In Science, Technology, Engineering, and Mathematics (STEM), undergraduate research experiences provide students with invaluable opportunities to improve scientific skills. However, less is known about its impact on higher-order thinking skills. Therefore, we sought to determine if engagement in undergraduate research would improve academic performance in students engaged in research compared to those that were not. To accomplish this, biology majors were enrolled in courses that taught research methodology and techniques. Results indicated that students who were selected for the research program outperformed their peers in their other classes during the research program, based on t-test statistics. However, these students had also outperformed their peers during the previous fall semester, prior to receiving additional instruction. Furthermore, students who merely applied for inclusion in the program had significantly higher grades than students who did not apply. In addition, writing samples from research and non-research students were significantly different. Taken together, these data suggest that while undergraduate research may indeed enhance a student’s academic performance and interest in science, a student’s personal interest and drive for research may themselves indicate superior academic performance. Further, science departments aiming to offer research early in their curricula may benefit from such a self-selection strategy, especially in cases where there are limited resources available for undergraduate research.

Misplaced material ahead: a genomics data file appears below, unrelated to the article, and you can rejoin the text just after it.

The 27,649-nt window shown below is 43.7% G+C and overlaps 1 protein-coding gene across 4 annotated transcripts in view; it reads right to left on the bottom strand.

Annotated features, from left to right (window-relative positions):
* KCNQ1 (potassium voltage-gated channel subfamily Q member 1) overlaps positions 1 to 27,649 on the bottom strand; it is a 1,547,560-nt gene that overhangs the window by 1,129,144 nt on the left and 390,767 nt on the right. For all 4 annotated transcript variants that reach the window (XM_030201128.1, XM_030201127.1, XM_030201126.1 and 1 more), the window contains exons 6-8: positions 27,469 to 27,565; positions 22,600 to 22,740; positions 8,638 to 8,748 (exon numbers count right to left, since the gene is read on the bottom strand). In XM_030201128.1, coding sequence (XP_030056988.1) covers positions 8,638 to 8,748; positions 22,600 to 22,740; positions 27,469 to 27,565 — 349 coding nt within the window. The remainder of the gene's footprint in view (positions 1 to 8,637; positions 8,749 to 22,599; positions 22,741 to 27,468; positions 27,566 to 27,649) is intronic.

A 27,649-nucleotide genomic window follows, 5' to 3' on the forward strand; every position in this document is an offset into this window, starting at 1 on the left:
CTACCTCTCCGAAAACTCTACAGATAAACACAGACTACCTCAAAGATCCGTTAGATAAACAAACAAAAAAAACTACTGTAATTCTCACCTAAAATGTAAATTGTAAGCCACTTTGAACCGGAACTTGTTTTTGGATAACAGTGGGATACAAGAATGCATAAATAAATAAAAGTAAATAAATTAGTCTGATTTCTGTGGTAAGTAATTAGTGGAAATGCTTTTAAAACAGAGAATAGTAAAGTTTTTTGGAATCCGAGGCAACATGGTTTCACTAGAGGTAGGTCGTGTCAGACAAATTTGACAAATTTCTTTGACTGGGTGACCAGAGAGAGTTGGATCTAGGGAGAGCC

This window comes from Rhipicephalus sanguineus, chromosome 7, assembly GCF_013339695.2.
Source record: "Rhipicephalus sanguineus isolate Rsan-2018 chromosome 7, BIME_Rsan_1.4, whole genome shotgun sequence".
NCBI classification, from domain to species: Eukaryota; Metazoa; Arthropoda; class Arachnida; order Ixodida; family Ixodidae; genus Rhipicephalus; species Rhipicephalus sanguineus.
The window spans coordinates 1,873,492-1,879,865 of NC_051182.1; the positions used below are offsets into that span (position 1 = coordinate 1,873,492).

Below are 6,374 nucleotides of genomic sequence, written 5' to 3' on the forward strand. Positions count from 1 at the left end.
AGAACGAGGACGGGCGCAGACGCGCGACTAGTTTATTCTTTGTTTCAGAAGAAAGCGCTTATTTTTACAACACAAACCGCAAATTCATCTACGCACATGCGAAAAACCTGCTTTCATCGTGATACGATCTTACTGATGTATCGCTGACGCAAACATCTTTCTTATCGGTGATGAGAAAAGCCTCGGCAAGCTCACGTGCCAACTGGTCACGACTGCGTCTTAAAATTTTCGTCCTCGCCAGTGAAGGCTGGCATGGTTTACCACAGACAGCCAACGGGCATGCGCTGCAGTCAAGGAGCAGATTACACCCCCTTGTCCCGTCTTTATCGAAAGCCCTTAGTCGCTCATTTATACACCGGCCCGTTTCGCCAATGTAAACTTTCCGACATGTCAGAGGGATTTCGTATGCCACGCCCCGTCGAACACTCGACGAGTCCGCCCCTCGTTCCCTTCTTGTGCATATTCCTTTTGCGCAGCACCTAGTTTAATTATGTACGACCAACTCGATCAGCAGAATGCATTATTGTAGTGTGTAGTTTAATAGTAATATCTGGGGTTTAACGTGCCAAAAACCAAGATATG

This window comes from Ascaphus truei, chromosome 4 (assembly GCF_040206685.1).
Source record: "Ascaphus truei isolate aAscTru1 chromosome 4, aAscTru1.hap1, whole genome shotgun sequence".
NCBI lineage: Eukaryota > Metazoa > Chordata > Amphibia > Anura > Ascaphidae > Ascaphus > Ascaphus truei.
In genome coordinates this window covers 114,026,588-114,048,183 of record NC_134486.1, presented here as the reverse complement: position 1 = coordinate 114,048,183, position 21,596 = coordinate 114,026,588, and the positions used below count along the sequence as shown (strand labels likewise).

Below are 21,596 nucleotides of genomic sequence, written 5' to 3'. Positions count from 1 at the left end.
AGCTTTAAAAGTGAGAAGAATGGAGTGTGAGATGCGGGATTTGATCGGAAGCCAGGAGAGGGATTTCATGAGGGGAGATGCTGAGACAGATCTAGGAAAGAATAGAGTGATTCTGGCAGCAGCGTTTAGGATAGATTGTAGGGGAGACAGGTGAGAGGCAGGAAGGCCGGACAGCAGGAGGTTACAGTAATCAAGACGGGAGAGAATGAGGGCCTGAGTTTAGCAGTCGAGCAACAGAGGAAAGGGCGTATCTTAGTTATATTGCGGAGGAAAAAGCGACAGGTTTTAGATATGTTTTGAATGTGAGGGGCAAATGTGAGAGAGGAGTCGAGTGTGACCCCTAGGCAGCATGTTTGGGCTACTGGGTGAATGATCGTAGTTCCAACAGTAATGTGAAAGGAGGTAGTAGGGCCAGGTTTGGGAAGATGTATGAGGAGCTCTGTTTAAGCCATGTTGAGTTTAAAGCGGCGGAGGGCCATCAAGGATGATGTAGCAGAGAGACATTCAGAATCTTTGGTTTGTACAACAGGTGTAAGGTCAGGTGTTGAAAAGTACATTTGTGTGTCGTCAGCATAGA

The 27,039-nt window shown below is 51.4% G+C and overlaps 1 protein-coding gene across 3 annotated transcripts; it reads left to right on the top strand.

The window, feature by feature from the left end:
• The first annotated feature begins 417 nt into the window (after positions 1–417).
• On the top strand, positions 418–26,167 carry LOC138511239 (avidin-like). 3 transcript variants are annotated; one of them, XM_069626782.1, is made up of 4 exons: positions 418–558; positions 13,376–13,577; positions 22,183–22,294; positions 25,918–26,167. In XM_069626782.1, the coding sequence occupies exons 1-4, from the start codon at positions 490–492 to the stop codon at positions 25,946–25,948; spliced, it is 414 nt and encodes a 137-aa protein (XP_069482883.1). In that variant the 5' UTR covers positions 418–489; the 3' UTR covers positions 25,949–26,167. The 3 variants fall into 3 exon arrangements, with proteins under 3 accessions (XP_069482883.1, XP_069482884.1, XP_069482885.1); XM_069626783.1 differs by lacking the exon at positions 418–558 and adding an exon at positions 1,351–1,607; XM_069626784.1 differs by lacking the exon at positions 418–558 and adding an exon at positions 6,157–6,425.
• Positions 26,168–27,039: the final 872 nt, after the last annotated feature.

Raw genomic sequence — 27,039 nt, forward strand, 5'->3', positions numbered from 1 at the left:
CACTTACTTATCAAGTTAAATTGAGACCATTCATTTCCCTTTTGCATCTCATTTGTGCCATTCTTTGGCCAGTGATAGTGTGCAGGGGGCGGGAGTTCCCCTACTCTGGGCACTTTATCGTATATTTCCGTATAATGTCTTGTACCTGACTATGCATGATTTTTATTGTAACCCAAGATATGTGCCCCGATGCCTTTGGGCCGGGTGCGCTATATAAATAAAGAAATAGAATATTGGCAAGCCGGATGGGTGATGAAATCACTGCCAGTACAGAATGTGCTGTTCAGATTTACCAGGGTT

- Scientific skills
- Undergraduate research
ASJC Scopus subject areas
- Developmental and Educational Psychology
- Public Administration